The Truth Behind Fast Fashion

In this day and age, climate change seems to be on everyone's mind, but why does it still seem as if nothing is being done? I believe that too much pressure is being put on the average person to stop climate change when in reality it is up to large industries and corporations to change their ways. However, this doesn't mean that you and me cant do something about it, starting with the clothes we wear. While everyone is focusing their attention on plastic straws, the fashion industry is the 2nd most polluting industry in the world, oil being the first. Trends are changing faster than we can say the word fashion, and because of this the need for inexpensive, mass-produced clothing is growing, and it is this so-called 'fast fashion' industry that is massively contributing to the worlds carbon footprint.

Landfill site in use

844 million people do not have access to clean water, and yet the amount of fresh water consumed by the fashion industry is ridiculous. It takes 20,000 litres of water to make 1 cotton t-shirt and a pair of jeans, which is enough water for a person to live off for 27 years. As well as this, 2.77 trillion litres of clean water is contaminated every year by fabric dyeing.
And if you think its just plastic straws destroying our oceans? 85% of plastic in the oceans is actually due to microfibres from synthetic clothing. In 2017, 83% of all tap water samples contained microfibres from clothing, and the world is on track to lose 40% of all drinkable water by 2030.

Boy working in dirty polluted water

The fashion industry produces 1.3 billion tonnes of carbon emissions every year, and it is responsible for 10% of the worlds carbon footprint. This is going to exceed 25% by 2050. And although the fashion industry may be 2nd to oil in the race for most damaging, it uses 70 million barrels of oil every year to make polyester. 

Power plant polluting the sky

90% of cotton produced is genetically modified and is responsible for 25% of insecticide and 10% of pesticide usage in the world. This is massively impacting wildlife levels around the world, which is then having a knock-on effect on the environment and climate change.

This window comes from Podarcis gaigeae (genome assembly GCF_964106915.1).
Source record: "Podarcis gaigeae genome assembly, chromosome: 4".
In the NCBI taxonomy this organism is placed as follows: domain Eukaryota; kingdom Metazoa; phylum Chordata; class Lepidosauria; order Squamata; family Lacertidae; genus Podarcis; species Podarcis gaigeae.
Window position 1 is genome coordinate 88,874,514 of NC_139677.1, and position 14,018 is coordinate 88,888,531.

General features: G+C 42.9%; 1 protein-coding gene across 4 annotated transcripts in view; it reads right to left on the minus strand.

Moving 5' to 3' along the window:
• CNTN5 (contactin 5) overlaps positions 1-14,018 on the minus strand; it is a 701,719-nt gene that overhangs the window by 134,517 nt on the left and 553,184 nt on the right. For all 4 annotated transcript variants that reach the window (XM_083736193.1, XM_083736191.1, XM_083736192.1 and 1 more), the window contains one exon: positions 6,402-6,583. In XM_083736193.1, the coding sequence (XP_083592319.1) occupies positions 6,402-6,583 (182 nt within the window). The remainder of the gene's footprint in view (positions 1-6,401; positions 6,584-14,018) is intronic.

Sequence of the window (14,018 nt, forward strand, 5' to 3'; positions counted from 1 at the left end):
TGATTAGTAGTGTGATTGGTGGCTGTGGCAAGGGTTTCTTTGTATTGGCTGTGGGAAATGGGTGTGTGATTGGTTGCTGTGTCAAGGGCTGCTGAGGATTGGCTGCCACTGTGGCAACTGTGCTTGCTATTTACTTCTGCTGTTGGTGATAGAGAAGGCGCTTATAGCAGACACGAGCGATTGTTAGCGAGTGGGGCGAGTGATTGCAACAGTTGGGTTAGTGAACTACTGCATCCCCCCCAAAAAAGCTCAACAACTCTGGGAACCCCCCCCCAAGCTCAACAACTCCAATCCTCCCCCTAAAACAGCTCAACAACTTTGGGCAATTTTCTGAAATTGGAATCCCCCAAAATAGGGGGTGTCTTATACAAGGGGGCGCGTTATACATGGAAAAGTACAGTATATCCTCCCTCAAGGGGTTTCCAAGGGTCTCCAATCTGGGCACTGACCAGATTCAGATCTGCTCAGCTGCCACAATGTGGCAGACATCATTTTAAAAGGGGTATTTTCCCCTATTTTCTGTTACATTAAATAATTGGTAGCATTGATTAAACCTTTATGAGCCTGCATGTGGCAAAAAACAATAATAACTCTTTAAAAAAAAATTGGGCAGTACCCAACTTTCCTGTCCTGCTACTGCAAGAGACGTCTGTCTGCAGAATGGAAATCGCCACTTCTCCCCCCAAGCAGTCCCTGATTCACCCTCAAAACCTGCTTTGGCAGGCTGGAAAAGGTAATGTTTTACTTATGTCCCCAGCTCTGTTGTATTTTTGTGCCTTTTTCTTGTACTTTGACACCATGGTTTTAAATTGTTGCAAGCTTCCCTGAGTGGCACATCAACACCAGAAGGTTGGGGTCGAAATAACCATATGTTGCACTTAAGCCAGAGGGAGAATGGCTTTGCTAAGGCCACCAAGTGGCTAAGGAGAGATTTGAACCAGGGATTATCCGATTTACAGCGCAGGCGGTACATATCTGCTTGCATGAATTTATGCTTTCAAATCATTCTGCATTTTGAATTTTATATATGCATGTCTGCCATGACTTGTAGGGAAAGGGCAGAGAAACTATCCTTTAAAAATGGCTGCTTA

India is the leading country in cotton production, and this industry provides income for a lot of people. However, 250,000 Indian cotton farmers who have been forced to buy genetically modified seeds in the last 15 years have killed themselves due to the stress of debt.

Rows of cotton plants in a field

Despite recycling becoming a more widely practised habit, the amount of rubbish going to landfill is still an issue. 12 million tonnes of clothing alone are sent to landfill each year, even though 85% of this could be re-worn or reused. A polyester jumper takes 200 years to breakdown, and a pair of shoes can take up to 1000! 

Large piles of different fabrics

Fashions consumption of resources such as water and oil is expected to double by 2030, however, all hope is not lost. As the second-hand clothing market is expected to more than double, and make up 1/3 of closets by 2033.

Second hand clothes in plastic bags

Most towns have clothes recycling bins that you can take your things to,  as well as recycling unwanted clothing, donating them to vintage and charity shops is another great way of giving a new life to your old clothes. And if you're up for donating, why not try shopping for second-hand clothes, rather than relying on fast fashion high street and online stores for your new outfits! Vintage and second-hand clothes aren't all smelly and damaged, and they can make really interesting, one of a kind outfits, unlike anything you would find on the high street.

And as well as being unique and full of character, vintage and second-hand clothing might just help change the world.

Menswear on display in a vintage store

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